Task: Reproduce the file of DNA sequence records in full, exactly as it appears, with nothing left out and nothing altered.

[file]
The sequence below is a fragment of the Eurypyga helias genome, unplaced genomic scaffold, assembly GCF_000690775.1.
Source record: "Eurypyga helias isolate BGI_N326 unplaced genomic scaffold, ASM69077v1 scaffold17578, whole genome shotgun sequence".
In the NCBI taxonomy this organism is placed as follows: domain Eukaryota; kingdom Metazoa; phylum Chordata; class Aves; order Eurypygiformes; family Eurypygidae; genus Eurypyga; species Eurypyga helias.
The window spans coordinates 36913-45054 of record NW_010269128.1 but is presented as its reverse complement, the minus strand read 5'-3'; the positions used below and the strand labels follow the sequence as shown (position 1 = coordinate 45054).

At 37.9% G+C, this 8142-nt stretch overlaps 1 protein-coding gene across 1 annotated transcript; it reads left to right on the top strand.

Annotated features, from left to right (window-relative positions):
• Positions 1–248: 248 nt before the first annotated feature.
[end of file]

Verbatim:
The sequence below is a fragment of the Eurypyga helias genome, unplaced genomic scaffold, assembly GCF_000690775.1.
Source record: "Eurypyga helias isolate BGI_N326 unplaced genomic scaffold, ASM69077v1 scaffold17578, whole genome shotgun sequence".
In the NCBI taxonomy this organism is placed as follows: domain Eukaryota; kingdom Metazoa; phylum Chordata; class Aves; order Eurypygiformes; family Eurypygidae; genus Eurypyga; species Eurypyga helias.
The window spans coordinates 36913-45054 of record NW_010269128.1 but is presented as its reverse complement, the minus strand read 5'-3'; the positions used below and the strand labels follow the sequence as shown (position 1 = coordinate 45054).

At 37.9% G+C, this 8142-nt stretch overlaps 1 protein-coding gene across 1 annotated transcript; it reads left to right on the top strand.

Annotated features, from left to right (window-relative positions):
• Positions 1–248: 248 nt before the first annotated feature.